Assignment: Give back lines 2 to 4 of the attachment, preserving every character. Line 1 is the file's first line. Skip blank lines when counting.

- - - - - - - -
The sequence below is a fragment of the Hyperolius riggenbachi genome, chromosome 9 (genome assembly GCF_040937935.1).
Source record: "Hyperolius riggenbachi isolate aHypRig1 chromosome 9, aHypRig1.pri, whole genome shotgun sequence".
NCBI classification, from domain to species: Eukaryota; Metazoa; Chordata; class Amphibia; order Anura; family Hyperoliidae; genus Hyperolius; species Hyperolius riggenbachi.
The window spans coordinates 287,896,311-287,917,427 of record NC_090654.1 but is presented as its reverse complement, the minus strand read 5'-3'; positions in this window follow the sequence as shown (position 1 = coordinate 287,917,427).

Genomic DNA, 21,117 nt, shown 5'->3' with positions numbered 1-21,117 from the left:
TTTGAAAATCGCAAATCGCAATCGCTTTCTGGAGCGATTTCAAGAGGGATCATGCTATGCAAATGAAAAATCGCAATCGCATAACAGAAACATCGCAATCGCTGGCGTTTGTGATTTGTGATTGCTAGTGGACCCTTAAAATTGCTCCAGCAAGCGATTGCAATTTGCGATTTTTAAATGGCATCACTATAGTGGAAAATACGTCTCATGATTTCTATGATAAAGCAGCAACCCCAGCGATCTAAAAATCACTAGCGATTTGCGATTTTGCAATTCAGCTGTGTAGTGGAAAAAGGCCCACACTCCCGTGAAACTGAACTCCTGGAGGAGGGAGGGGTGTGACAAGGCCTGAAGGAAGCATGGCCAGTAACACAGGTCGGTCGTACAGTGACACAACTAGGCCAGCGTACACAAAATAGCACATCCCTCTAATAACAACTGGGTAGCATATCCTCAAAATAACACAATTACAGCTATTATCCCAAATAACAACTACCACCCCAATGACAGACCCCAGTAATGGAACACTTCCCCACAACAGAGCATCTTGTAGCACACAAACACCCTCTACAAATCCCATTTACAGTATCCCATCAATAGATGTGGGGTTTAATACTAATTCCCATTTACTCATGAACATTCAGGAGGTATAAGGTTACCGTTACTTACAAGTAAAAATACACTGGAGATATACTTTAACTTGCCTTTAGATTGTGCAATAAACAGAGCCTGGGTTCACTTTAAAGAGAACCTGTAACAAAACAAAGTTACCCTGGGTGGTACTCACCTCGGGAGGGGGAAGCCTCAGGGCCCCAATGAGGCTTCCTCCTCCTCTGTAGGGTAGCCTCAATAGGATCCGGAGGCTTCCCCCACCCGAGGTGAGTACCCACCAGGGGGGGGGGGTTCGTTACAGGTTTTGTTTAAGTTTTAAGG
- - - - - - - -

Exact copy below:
Source record: "Hyperolius riggenbachi isolate aHypRig1 chromosome 9, aHypRig1.pri, whole genome shotgun sequence".
NCBI classification, from domain to species: Eukaryota; Metazoa; Chordata; class Amphibia; order Anura; family Hyperoliidae; genus Hyperolius; species Hyperolius riggenbachi.
The window spans coordinates 287,896,311-287,917,427 of record NC_090654.1 but is presented as its reverse complement, the minus strand read 5'-3'; positions in this window follow the sequence as shown (position 1 = coordinate 287,917,427).